Poliʻahu Heiau in Hawaiʻi

A Beautiful Hawaiʻi View

Tropical plants grow out of the rock walls of the Poliʻahu Heiau on the island of Kauaʻi in Hawaiʻi

Tropical plants grow out of the rock walls of the Poliʻahu Heiau on the island of Kauaʻi in Hawaiʻi, as seen during our 2018 Kauaʻi Trip.

During our Kauaʻi trip, we kept looking for interesting things to stop and see. At this particular park, the view was really nice with the palm trees and the ocean in the distance. There was a sign nearby talking about the Poliʻahu Heiau, but we could not find it at first. As it turns out, we were standing right next to it! Maybe we were looking for something bigger, but there it was.

In case you are wondering, a heiau is a religious site, similar to a temple. But it is not necessarily a fully enclosed temple with a roof and walls like we might think of. Instead, it can just be any structure used as a temple, such as a stone fence. There was perhaps a tower at one time inside the walls, and maybe a smaller thatch building. But those are just guesses.

Read the Signs

Historical marker at Poliʻahu Heiau on the island of Kauaʻi in Hawaiʻi

Interestingly, we found this Historical Landmark sign after going around one of the corners of the heiau. It reads:

Historical Landmark, Territory of Hawaii

According to Hawaiian tradition, this heiau was built by the Menehunes (Hawaiian dwarfs or brownies). In its ceremonial observances, the heiau of Poliʻahu was associated with the heiau of Malae, which is situated on a ridge near the mouth of the Wailua RIver and whic can be seen from its place.

It is guessed that the Poliʻahu Heiau was built in the 1600s or 1700s, but no one knows for sure. Still, it is definitely old enough to be cool to me. Lots of people drove right by it, but we enjoyed stopping to take a look.

If you want some more information on the Poliʻahu Heiau, see this brochure from the Wailua State Park. Or to read more about our visit, see Part 3 of the Kauaʻi Trip Report.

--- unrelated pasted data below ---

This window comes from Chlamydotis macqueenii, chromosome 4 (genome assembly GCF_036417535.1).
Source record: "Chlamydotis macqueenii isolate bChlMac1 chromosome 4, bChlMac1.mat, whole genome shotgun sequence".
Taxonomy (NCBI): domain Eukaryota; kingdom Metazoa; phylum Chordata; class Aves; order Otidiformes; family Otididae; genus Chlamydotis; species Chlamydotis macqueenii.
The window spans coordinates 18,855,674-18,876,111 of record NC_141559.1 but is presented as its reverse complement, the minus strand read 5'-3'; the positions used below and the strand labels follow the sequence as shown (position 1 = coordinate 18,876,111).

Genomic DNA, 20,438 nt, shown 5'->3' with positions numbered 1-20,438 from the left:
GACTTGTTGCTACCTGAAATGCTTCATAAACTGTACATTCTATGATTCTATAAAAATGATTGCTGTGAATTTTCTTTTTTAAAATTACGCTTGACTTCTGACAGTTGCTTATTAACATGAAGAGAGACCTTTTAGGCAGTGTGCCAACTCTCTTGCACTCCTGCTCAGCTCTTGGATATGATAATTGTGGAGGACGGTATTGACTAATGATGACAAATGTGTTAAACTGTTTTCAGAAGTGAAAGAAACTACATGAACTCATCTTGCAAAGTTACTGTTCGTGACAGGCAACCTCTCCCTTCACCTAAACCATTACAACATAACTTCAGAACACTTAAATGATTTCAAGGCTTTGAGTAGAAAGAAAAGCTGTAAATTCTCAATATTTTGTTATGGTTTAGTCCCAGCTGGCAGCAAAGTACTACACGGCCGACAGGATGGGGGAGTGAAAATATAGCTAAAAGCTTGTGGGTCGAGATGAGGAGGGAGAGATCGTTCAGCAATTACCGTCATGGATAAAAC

Look Harder

Our adventure in finding the Poliʻahu Heiau makes me wonder what else we might be missing that is right there by us. Not just historical sites that were there in Hawaiʻi, but things in our everyday lives, too.

Maybe there are historical sites and other interesting places all around us. For example, there is a really old cemetery just down the road from our house. We usually just drive right by it, but sometimes it is interesting to get out of the car (or walk down to it) and just look around for a while.

Other times, we might be missing something more serious, like someone around us who needs help but does not really want to ask for it directly. Sometimes they might drop some clues without coming right out and saying what they need. Those are the more important things to watch for.

Of course, I am talking to myself here as much as anyone. I can easily get so caught up in my own life that I forget to notice what is around me.

Take note of what all is around you. It just might be important!

Bible Verse

Put on then, as God’s chosen ones, holy and beloved, compassionate hearts, kindness, humility, meekness, and patience, bearing with one another and, if one has a complaint against another, forgiving each other; as the Lord has forgiven you, so you also must forgive. And above all these put on love, which binds everything together in perfect harmony. - Colossians 3:12-14

About the Photos

I really liked the vivid colors in these photos, particularly in the first photo. It really captured the look and feel of what we saw while we were in Hawaiʻi. Of course, I did use Aurora HDR to bring out the colors even more. Maybe this is slightly idealized from what we actually saw, but it works for me.

I used an aperture setting of f/1.8 on the 25mm prime lens to really focus in on the plants and the rocks, isolating them from the palm trees in the background.

Photo: A single Raw exposure, processed in Photoshop. Read more about photography tips, photo software, camera gear, and more at Steve’s Photography Tips.
Camera: Olympus OM-D E-M10
Lens: Olympus M.Zukio 25mm f1.8
Date: July 5, 2018
Location: Wailua State Park, KapaʻaKauaʻi, Hawaiʻi

Tropical plants grow out of the rock walls of the Poliʻahu Heiau on the island of Kauaʻi in Hawaiʻi